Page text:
Residents of a divided Gloucester issued passionate pleas last night both for and against offering contraceptives to students at the high school health center at a special public meeting on teen pregnancy that showed significant resistance exists among the community for offering birth control without parental consent.
"I strongly disagree with the option of confidential contraception in school," said Jim Spillman of Magnolia Avenue. "Parents are primary owners of the responsibility to educate their children."
Offering a counterpoint and injecting a youthful view in a debate often commanded by parents and adult experts, a contingent of high schoolers joined the crowd of around 50 at City Hall and delivered news of general — but not exclusive — enthusiasm for access to contraceptives among the student body.
"There should be contraceptives, but there should be limits," said junior Pamela Tobey, reporting the sentiment of the student council, which met to discuss pregnancy on Monday.
The limits students recommended, Tobey said, were age limits on who could receive contraceptives and rules requiring they get follow-up care to make sure they are using them correctly.
Kyle Smith, vice president of the senior class, said results of a recent, unscientific survey of the senior class indicated 86 percent of seniors felt contraceptives should be offered and 49 percent said they would be comfortable talking about contraception with a parent.
But junior Allison Phillips said she felt that contraceptives in the high school would create more problems then they would solve.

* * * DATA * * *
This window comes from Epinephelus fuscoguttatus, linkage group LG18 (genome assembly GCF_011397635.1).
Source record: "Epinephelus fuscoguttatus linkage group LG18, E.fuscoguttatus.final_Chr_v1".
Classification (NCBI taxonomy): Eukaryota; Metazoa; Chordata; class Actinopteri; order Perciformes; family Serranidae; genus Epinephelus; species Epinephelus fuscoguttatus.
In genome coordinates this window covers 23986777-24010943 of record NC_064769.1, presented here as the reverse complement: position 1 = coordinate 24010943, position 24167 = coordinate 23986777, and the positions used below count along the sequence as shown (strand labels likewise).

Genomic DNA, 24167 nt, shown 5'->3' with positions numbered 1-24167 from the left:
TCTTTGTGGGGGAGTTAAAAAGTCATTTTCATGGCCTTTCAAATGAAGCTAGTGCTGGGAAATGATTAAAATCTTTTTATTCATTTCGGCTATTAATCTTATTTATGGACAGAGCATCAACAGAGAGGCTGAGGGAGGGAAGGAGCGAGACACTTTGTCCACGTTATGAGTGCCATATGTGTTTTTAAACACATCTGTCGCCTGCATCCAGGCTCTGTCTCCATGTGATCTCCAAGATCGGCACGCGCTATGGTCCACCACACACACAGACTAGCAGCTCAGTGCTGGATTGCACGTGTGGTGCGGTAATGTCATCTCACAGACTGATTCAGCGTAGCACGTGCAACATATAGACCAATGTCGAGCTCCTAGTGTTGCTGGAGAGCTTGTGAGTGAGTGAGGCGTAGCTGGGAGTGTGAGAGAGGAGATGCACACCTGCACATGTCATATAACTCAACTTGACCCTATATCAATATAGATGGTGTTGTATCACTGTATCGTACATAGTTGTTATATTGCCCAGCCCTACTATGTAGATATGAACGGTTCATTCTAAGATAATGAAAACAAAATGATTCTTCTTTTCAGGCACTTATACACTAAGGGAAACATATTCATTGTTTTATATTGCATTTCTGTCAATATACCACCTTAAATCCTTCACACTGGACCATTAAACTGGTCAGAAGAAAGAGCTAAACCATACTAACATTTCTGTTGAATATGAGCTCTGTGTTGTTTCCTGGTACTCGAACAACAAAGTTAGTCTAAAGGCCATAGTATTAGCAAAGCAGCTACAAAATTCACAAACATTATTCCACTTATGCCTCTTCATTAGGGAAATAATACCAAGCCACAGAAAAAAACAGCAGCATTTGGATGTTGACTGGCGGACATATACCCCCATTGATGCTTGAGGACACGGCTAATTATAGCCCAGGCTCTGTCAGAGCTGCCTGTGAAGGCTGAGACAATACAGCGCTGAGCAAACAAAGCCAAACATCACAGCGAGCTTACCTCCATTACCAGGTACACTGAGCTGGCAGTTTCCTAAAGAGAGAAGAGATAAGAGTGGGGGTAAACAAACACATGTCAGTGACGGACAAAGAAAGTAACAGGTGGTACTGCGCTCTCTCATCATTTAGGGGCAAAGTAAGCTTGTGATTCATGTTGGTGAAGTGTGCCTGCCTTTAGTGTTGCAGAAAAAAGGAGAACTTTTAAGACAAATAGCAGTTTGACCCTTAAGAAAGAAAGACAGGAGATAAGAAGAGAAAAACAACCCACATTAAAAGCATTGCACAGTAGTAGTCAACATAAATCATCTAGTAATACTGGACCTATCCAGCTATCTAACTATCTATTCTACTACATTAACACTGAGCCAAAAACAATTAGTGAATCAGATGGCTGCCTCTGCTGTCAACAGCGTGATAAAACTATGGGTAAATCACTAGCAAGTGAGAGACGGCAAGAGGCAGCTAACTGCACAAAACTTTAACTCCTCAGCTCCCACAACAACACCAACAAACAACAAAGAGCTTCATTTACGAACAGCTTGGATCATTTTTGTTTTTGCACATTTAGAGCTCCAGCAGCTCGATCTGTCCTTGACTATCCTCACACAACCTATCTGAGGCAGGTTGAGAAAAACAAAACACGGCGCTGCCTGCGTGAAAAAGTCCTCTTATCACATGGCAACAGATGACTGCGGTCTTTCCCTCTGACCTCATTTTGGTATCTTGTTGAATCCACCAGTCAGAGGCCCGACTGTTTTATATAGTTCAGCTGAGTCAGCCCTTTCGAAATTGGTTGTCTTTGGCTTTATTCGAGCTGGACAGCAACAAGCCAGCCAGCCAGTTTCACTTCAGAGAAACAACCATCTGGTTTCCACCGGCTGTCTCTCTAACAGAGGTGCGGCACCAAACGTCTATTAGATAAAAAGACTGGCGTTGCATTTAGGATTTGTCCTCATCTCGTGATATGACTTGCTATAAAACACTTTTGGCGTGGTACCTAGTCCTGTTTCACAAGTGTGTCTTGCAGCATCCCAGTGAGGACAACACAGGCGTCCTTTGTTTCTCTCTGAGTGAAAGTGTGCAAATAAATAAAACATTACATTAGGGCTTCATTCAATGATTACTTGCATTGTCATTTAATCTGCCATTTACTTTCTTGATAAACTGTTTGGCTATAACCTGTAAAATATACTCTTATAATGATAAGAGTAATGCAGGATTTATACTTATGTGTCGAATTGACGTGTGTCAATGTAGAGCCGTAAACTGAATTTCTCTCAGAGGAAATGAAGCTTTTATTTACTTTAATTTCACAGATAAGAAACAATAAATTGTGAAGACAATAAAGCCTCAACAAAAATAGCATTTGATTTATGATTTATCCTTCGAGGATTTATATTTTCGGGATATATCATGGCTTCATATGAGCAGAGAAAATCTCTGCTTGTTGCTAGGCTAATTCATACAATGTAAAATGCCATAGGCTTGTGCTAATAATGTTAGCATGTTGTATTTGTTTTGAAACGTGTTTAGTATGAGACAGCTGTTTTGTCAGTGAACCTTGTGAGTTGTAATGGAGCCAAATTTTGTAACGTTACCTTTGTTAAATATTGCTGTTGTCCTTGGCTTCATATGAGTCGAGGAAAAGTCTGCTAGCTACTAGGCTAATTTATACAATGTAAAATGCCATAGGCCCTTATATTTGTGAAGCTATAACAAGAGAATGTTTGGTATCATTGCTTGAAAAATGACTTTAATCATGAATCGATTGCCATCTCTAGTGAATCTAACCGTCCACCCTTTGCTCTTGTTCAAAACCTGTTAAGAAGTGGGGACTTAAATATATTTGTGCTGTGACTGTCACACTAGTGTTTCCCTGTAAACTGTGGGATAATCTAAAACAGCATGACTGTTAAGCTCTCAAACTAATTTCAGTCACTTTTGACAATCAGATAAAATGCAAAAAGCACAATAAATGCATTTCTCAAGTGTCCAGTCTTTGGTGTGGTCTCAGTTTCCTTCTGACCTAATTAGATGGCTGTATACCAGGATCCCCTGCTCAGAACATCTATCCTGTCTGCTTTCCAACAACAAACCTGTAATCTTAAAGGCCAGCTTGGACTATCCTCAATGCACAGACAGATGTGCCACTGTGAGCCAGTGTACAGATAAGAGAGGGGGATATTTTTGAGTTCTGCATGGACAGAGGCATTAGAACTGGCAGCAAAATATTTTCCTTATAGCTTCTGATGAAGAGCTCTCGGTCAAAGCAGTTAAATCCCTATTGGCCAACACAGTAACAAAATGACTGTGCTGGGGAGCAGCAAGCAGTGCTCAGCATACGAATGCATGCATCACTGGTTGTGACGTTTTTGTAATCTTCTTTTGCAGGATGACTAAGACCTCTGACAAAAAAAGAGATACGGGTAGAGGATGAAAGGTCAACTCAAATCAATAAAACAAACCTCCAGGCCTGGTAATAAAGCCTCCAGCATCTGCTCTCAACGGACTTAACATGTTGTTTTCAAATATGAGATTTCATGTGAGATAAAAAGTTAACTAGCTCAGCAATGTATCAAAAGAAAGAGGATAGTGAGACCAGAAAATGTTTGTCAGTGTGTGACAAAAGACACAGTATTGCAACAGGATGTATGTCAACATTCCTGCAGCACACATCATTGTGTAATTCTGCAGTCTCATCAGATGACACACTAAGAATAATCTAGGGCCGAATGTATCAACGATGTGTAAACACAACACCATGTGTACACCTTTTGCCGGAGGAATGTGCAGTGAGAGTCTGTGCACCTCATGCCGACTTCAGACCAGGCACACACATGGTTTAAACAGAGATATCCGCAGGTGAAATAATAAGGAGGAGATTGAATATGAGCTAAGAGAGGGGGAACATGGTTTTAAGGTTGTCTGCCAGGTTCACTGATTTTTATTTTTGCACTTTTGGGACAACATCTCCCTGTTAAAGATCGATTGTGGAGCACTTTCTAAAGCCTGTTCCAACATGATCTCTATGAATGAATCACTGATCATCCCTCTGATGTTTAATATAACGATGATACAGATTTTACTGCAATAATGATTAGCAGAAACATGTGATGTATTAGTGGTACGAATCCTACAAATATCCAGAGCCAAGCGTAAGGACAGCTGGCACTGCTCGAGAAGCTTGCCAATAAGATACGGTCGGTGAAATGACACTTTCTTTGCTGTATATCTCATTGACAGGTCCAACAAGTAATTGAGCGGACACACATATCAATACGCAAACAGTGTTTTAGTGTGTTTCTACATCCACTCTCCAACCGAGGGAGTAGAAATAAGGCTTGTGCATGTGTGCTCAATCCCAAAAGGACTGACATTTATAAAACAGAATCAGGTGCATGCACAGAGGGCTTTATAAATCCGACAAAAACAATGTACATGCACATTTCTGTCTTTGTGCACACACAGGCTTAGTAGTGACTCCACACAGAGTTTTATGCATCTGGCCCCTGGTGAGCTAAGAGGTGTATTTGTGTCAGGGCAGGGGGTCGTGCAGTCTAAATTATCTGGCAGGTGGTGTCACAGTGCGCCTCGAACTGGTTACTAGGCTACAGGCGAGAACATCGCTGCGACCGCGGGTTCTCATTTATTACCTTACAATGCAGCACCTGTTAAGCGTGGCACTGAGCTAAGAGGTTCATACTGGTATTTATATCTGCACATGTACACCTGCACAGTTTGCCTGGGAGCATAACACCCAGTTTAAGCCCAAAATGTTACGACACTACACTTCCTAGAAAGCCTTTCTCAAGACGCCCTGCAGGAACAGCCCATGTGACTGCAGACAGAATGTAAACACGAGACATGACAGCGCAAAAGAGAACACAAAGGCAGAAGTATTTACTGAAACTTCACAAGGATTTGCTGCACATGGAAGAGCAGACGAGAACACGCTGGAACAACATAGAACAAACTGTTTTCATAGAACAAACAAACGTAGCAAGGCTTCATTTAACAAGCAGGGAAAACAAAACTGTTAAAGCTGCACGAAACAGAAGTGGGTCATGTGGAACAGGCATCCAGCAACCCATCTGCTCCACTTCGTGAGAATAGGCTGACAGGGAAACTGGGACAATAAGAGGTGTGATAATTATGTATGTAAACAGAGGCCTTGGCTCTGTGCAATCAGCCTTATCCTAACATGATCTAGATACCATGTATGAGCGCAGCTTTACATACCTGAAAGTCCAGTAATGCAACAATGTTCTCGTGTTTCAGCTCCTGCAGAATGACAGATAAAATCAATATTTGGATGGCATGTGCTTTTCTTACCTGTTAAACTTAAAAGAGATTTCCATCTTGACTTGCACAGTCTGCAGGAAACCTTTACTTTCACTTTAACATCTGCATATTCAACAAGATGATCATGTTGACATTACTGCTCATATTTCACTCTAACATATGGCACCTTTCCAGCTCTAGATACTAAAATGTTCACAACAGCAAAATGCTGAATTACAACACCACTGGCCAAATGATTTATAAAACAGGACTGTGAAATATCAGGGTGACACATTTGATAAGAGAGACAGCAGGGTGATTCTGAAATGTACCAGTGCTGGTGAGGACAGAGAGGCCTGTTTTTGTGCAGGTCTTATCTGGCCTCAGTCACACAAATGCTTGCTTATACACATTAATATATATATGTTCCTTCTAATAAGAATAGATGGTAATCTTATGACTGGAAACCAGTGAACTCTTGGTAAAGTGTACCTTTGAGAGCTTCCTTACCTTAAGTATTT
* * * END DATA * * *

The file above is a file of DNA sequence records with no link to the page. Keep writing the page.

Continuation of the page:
"We believe it would be unnecessary to provide contraceptives without consent," Phillips said. "The majority should not be affected by the minority, because the problem cannot be solved. Sex education needs to be discussed and the consequences made clear."
Several parents echoed the concern that confidential birth control would take away responsibility and authority rightly held by parents.
"I am not that comfortable with contraceptives given out without parental consent," said Shelley Watanabe of Chapel Street. "Trust would be broken."
"Contraceptives are absolutely necessary, however, what I don't agree with is the philosophy that the schools should dictate to children human interaction," said Dan Ross of Reynard Street.
On the other side of the issue were parents who felt the advice of medical experts that contraceptives are proven to reduce pregnancies and less risky than teens having children should drive policy.
"Sexual activity does happen," Joe Rosa, chairman of the Board of Health said. "While abstinence should be encouraged, if we want to limit pregnancies, contraceptives should be provided."
Mitchell Cohen of Witham Street cast the issue as one of separation between church and state, on the grounds that objections to contraceptives were coming from religious beliefs.
"In America, all we have is science," Cohen said.
Wendy Brown, joining her daughter Kyla, a junior at the high school who gave birth to son Cameron this month, said, "I like what the kids had to say. The whole thing with no contraceptives is insane."
The special meeting was the first chance for Gloucester residents to add their thoughts on the subject to the official record since an estimated fourfold rise in pregnancies during the last school year was reported in April/May, setting off a furious debate about access to contraceptives.
The School Committee has promised to formulate a new policy to limit teenage pregnancy and is scheduled to deliberate Oct. 8 and 22 at meetings where public comment will not be allowed.
Tonight the committee will meet again at City Hall and hear anyone else looking to speak on the issue.
Patrick Anderson can be reached at email@example.com.